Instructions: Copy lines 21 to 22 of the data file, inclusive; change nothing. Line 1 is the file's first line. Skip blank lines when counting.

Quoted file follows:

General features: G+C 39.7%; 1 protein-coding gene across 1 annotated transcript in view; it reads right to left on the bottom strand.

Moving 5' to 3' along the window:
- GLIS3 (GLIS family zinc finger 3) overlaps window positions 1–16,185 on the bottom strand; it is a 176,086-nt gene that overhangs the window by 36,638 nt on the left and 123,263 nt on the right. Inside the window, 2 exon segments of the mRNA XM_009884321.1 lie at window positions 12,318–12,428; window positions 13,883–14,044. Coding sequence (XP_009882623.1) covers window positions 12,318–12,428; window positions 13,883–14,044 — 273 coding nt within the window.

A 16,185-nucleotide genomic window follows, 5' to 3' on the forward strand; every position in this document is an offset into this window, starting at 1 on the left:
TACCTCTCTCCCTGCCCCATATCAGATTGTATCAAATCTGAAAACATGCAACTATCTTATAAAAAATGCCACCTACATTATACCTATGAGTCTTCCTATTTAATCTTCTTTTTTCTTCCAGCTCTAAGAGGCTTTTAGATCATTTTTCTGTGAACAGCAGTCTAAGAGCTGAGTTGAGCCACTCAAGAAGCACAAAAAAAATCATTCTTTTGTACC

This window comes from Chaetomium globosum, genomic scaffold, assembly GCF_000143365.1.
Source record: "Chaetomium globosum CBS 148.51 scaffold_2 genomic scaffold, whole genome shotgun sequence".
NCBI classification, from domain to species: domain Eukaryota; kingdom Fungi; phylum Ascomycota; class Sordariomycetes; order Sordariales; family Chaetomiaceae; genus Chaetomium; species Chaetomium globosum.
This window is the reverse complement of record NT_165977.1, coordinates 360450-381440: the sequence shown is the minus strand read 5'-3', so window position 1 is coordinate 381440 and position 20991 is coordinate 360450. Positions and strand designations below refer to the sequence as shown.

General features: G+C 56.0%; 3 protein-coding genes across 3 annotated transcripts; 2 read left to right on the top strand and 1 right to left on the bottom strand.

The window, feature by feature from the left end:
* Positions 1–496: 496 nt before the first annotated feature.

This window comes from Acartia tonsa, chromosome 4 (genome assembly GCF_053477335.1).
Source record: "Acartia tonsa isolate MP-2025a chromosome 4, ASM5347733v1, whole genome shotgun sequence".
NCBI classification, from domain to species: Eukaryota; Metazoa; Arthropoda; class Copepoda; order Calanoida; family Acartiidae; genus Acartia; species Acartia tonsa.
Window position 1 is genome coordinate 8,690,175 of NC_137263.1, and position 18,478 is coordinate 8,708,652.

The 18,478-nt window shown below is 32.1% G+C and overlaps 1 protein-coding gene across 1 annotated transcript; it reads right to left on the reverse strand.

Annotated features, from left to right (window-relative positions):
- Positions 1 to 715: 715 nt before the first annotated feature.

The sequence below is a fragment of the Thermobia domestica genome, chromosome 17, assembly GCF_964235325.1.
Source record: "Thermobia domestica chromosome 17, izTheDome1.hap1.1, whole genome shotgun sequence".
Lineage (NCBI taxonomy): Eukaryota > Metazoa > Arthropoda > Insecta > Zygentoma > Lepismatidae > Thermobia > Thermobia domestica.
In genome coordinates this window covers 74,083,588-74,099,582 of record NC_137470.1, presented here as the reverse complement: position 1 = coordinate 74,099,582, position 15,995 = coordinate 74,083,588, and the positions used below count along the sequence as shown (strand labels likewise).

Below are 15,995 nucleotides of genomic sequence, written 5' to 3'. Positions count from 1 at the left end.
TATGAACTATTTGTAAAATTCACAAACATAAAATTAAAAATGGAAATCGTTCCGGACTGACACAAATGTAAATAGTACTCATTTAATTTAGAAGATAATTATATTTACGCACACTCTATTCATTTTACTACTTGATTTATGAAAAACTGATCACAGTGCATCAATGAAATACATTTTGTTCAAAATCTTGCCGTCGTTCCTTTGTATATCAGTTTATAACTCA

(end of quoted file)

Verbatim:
Source record: "Thermobia domestica chromosome 17, izTheDome1.hap1.1, whole genome shotgun sequence".
Lineage (NCBI taxonomy): Eukaryota > Metazoa > Arthropoda > Insecta > Zygentoma > Lepismatidae > Thermobia > Thermobia domestica.